You don't need to be an ancient mariner to recognize an albatross.
Even when it's in the form of a contract.
The following NBA players' salaries, like the large bird in the classic Samuel Taylor Coleridge poem, are choking their respective franchises, paralyzing them, stopping them from moving forward and, in some cases, even from being competitive.
These franchises cannot wait for April 17, the last day on the regular season. On that day, they can cast these players and their albatross contracts off their necks and out of their salary caps—and begin to create a brighter future for their teams and their fans.
I begin with the most controversial expiring contract.
No one can argue that Bynum has been a colossal bust for the Philadelphia 76ers. After his phenomenal 2011-2012 campaign for the Lakers, the Sixers gave up the farm for him—and proceeded to buy the farm.
Instead of rebounding fiend Nikola Vucevic, defensive hound dog Andre Iguodala, the recent 10 straight double-digits-in-points streak of rookie Moe Harkness, and a first-round pick, the Sixers have bupkis.
Bynum has played in zero games, scored zero points and made zero difference. Unless you want to count what must have been a massive spike in Pepto-Bismol sales in the greater Philadelphia area.
Some wacko squad is going to give him a huge contract. But if there is justice in this world, it shouldn't be Philly.
My parents always taught me don't throw good money after bad. It's not the Sixers' fault the injury bug decided to strike Bynum yet again—this time with a vengeance. But it is their fault if they re-sign him.
Cut your losses, skulk back into the corner and regroup. If he succeeds with another squad, no one will blame management.
But if Bynum is re-signed and tanks again, Philly fans, not known for their decorum, will likely take a flame torch to the Wells Fargo Center.
The point is, if the Sixers aren't excited to be rid of Bynum, they ought to be.
It seems like just yesterday that Maggette was pouring in points and powering the Los Angeles Clippers to their first playoff series win in over a decade.
But it was seven years ago. And seven years later, the oft-injured Maggette never even sees the court. He hasn't played for his current team, the Detroit Pistons, since Dec. 15—a night he scored six points in 16 minutes on 1-of-7 shooting.
Before his fall from grace, Maggette and his agent had the good sense—or the ruthlessness—to sucker the Golden State Warriors into a five-year, $48 million deal.
Those who crowed that the Charlotte Bobcats got the better of the deal which brought them Ben Gordon for Maggette's contract might change their tune at season's end. That's when Corey's massive $10.9 million salary comes off Detroit's books, while the 'Cats are still stuck with Gordon's undermining attitude, declining minutes and shooting percentage, and fat paycheck.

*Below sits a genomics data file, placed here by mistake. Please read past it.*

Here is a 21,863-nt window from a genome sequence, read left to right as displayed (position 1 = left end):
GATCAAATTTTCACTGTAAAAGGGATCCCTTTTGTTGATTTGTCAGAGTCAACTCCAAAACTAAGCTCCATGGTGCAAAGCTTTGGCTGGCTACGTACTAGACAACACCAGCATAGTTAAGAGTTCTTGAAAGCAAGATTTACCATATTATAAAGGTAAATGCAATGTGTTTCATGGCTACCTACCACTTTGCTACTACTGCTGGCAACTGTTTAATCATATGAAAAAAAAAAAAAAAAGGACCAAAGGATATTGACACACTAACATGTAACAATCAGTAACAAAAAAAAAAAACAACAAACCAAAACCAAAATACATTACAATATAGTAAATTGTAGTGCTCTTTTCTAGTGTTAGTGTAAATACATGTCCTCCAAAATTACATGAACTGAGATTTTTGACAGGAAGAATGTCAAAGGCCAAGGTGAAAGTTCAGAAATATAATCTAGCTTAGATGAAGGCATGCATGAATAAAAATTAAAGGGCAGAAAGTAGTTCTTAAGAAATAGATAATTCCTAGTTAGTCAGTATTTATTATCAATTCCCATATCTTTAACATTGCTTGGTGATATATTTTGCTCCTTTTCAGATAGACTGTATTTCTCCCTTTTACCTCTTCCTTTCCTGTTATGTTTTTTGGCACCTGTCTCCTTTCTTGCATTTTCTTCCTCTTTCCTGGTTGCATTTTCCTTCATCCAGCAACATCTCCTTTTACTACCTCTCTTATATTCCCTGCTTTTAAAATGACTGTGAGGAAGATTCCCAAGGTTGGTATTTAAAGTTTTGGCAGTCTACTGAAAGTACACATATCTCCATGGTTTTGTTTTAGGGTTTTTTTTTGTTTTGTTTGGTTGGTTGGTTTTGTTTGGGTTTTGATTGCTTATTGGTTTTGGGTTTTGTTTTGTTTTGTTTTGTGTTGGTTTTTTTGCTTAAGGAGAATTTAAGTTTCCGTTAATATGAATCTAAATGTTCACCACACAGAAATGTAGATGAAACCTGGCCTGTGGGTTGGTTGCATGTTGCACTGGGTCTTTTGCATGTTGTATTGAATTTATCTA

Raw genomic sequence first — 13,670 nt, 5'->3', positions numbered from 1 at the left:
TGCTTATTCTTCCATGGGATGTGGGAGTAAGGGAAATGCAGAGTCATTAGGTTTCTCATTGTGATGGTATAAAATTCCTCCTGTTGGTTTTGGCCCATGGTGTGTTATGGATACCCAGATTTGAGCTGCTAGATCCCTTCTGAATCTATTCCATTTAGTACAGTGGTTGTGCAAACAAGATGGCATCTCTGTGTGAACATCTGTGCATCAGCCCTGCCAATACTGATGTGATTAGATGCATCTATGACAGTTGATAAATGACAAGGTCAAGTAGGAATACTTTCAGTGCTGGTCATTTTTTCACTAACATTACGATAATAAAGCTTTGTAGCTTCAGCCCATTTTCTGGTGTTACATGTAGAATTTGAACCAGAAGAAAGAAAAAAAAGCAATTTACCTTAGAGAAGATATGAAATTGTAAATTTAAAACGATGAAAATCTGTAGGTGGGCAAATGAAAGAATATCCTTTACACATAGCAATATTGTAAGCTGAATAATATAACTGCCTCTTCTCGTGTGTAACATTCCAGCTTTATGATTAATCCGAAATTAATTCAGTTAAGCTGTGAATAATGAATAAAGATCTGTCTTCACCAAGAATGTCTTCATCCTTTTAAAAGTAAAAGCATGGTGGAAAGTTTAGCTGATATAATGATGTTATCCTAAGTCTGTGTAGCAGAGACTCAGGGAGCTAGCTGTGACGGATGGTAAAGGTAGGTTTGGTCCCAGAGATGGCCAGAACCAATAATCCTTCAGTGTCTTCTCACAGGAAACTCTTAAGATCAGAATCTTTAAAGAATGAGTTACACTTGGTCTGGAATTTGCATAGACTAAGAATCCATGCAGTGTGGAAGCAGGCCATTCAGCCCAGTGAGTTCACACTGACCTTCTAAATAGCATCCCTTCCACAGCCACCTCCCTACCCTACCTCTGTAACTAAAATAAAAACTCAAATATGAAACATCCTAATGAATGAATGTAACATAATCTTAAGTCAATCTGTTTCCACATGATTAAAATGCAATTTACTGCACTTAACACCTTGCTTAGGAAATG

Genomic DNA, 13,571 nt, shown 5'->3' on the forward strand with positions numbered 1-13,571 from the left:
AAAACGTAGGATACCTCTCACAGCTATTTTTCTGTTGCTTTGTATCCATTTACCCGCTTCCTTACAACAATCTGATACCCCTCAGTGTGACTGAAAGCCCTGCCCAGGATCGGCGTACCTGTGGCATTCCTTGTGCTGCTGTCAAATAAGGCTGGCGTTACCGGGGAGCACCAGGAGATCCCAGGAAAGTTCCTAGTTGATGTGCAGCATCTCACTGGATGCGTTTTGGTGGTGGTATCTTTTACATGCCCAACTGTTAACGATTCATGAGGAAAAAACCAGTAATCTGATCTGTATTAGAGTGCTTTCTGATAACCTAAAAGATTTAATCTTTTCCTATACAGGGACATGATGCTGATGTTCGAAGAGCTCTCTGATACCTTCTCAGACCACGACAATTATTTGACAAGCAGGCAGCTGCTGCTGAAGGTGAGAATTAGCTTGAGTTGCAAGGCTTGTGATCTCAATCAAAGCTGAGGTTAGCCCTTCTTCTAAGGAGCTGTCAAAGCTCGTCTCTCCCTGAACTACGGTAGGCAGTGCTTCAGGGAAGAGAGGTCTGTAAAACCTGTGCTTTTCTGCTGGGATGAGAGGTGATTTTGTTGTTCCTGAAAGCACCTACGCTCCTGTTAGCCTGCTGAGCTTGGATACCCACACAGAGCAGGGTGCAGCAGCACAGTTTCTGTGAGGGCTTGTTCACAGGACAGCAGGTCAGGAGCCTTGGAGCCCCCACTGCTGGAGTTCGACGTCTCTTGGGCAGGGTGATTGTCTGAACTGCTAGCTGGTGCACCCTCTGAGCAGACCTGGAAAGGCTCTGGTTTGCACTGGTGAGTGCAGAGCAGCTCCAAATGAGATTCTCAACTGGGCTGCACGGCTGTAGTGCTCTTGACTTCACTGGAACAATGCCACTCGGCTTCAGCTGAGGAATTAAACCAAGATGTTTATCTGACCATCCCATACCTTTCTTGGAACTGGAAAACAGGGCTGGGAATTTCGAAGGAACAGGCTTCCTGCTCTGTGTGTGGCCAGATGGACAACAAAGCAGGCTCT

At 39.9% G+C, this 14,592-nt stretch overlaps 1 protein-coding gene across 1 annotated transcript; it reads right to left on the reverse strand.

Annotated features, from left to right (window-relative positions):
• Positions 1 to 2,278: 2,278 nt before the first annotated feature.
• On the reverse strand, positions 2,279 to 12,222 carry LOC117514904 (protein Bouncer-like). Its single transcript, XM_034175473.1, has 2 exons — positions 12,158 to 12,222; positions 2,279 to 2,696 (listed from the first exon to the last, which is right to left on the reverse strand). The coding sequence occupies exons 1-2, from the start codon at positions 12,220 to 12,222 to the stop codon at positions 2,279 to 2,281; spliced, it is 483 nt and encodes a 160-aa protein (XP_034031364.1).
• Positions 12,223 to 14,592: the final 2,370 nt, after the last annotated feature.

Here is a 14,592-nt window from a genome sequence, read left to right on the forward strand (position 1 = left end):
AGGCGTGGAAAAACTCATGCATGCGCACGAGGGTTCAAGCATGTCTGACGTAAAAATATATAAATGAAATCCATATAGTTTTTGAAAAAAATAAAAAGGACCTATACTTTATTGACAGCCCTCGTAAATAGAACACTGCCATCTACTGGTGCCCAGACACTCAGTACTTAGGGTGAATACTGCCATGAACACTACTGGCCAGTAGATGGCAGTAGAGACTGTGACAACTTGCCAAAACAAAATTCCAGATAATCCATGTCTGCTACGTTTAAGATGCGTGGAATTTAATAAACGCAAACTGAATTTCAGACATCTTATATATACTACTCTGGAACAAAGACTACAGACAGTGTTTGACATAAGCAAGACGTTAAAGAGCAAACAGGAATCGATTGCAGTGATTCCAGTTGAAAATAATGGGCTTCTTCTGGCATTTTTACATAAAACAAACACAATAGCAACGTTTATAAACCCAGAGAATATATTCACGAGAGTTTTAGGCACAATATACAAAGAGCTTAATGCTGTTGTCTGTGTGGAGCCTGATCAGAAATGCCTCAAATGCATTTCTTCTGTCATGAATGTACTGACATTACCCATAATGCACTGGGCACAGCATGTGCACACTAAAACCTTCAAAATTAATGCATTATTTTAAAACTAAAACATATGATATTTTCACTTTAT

As for Maggette, he's letting all who will listen know he's ready and willing to come back to Detroit.
“Another option still is for me to be a veteran for these guys and come back here another year,” he told the Detroit Free Press. “I like management here and I’m still able to help the young guys, that’s been my MO with this season.”
Sounds like a man who still enjoys receiving huge checks. Sorry, Corey, but if someone does sign you, they're gonna take a Maggette machete to your salary.
It's been a massively difficult year for Stephen Jackson. He and his wife lost what would have been the couple’s first child as it was just entering its third trimester. I know that pain first-hand, and my heart goes out to them both.
When Jackson joined the Spurs last season, coach Gregg Popovich told "Mandatory" Jackson his expected contract extension would not be forthcoming. It was another spot-on decision by the franchise that seems to own the patent on smart decisions.
If Jackson is not flexible in his salary expectations—and by flexible I mean double-jointed backbends—he'll probably be spending a lot more time with his wife after April 17.
And maybe that's just as it should be.
I admit, I had high hopes for Devin Harris after watching him help his Dallas Mavericks upend their mortal foes, the San Antonio Spurs, in the playoffs on their way to the NBA Finals.
Harris was as fast as he was adept at drawing fouls. I thought he would continue to emerge as a premier point guard once he was traded to the New Jersey Nets.
He did have one terrific season, in 2008-2009, but since then it's been a steady decline for the erstwhile All-Star.
Harris has had his share of injuries, but his decline in effectiveness seems to me to be independent of that. Perhaps his supporting cast that one shining season in New Jersey most fit his skill set.
One thing that was very effective was Harris' contract. For a guy averaging 9.1 points and a paltry 2.9 assists in 24 minutes, he's making far too much money.
I don't think the Atlanta Hawks are in a hurry to get rid of him. I just think they're awfully excited to get rid of his contract. If Harris stays in ATL, look for him to tighten his belt big-time.
Lamar is apparently a good husband: wife Khloe says, despite rumors to the contrary, the couple are still together and he makes her very happy.
Lamar is apparently a less-good dad: He fell asleep in court during custody hearings for his daughter and son from a previous relationship.
But in his most famous role, that of basketball player, the bottom has fallen out on Lamar Odom.
Remember when we all thought it was a mistake when the Los Angeles Lakers got rid of Odom? Two seasons later, the former burgeoning superstar gets on the court just 20 minutes per game for his new team, the Los Angeles Clippers, averaging a paltry 4.1 points and 5.8 rebounds.